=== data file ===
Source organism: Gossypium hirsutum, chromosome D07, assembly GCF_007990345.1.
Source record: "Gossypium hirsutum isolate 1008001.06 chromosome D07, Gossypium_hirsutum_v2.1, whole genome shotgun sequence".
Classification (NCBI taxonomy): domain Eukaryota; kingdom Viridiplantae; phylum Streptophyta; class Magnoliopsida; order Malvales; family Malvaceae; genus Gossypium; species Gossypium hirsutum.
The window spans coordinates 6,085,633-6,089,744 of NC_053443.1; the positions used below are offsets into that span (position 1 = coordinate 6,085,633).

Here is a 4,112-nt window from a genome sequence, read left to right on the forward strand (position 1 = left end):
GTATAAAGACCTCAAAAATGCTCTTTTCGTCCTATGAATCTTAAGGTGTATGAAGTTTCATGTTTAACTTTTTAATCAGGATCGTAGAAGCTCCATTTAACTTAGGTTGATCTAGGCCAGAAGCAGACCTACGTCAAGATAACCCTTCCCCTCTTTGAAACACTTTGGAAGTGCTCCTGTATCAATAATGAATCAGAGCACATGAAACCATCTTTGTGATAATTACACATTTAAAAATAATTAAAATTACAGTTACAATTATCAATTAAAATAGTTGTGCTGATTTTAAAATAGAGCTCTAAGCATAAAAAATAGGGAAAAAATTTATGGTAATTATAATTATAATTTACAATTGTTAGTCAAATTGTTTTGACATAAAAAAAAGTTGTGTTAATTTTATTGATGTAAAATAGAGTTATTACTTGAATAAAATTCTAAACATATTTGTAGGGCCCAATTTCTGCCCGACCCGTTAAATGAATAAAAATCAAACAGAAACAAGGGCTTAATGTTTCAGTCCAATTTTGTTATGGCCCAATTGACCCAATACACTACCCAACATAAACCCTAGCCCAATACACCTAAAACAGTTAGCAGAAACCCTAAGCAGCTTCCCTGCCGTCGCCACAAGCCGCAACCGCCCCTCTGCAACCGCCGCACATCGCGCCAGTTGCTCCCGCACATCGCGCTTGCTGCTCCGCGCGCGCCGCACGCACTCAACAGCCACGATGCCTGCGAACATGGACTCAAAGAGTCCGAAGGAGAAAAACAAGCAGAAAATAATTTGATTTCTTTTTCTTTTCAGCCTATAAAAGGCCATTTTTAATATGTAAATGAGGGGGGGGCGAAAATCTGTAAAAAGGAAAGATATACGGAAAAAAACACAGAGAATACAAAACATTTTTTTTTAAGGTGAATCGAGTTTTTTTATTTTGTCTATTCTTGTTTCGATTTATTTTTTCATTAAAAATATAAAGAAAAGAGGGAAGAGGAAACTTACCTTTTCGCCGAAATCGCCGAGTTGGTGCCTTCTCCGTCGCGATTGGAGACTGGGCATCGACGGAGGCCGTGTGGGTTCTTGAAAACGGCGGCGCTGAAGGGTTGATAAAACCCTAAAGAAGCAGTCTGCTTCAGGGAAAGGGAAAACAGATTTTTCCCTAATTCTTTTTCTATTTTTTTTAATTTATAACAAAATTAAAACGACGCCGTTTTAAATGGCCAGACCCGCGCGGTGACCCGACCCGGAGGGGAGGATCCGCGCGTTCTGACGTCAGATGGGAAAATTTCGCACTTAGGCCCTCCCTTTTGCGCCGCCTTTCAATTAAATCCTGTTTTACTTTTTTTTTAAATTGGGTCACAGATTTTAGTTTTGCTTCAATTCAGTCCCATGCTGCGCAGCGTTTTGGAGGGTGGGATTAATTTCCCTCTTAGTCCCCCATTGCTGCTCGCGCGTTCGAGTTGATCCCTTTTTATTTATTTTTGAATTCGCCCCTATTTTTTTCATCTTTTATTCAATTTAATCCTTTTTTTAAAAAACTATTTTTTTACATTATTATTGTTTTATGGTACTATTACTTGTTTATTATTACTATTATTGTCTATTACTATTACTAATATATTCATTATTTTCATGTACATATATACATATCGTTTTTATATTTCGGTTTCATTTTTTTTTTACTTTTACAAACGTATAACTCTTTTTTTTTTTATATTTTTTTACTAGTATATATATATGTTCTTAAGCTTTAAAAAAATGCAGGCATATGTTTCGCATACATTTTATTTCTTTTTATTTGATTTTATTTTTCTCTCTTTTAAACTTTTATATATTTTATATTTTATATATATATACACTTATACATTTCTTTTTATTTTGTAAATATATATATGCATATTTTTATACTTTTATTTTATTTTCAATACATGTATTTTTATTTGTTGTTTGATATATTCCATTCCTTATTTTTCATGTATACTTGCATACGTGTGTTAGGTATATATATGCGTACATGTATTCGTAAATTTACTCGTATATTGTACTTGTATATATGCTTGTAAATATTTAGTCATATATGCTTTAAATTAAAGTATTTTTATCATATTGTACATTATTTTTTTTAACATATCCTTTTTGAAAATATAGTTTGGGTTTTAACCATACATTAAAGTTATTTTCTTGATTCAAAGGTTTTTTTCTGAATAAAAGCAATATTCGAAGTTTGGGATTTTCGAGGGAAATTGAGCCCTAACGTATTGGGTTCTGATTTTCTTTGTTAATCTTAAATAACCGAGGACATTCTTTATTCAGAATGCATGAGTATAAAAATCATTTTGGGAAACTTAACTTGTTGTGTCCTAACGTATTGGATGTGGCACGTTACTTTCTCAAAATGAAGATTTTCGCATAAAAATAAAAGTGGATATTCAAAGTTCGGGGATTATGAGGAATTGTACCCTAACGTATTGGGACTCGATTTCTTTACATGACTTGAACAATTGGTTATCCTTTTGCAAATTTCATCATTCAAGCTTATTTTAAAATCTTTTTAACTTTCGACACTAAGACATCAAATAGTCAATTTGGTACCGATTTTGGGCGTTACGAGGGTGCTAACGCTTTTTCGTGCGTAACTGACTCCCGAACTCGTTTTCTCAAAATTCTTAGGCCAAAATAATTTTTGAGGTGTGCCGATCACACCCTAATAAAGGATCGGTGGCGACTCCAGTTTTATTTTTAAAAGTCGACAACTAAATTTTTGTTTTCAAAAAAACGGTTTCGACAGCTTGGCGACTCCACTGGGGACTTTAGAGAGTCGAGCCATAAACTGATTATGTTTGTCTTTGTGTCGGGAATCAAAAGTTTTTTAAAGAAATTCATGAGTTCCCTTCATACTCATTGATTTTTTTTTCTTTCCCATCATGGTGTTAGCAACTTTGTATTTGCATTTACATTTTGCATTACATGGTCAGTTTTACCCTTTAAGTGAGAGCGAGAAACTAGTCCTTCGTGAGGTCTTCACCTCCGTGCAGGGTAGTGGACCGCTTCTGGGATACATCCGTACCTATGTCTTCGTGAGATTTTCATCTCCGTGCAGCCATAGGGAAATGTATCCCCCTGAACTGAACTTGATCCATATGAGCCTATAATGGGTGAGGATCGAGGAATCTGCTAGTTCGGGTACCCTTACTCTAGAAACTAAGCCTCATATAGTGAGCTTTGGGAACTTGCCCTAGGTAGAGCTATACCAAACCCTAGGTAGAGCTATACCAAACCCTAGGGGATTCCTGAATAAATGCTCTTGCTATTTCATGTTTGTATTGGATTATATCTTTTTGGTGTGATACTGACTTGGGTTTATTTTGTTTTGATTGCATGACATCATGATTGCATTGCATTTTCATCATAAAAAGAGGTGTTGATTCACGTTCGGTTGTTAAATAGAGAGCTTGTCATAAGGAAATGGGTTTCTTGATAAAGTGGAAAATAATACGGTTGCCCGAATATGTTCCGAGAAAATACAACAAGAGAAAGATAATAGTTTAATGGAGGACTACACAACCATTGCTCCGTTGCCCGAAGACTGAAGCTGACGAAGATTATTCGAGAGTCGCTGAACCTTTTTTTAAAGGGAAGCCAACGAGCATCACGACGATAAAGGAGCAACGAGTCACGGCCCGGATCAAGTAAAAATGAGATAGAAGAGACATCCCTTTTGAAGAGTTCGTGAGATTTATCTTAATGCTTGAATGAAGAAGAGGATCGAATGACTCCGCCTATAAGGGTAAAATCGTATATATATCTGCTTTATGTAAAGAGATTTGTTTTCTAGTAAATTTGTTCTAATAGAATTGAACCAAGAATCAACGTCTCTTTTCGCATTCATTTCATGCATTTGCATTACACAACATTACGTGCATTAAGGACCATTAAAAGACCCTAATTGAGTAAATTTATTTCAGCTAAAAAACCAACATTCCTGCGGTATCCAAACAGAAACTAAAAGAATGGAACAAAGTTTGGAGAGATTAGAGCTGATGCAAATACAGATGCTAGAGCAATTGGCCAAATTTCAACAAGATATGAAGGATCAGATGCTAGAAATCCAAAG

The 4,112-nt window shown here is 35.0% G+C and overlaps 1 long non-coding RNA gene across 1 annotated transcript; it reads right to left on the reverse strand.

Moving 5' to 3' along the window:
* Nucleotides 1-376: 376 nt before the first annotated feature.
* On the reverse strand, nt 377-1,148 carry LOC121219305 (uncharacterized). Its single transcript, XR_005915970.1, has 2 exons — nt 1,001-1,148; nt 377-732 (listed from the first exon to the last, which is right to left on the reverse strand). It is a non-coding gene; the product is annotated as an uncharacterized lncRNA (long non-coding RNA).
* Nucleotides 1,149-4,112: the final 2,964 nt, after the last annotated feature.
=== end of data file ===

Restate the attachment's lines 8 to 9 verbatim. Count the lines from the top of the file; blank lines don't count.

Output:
Moving 5' to 3' along the window:
* Nucleotides 1-376: 376 nt before the first annotated feature.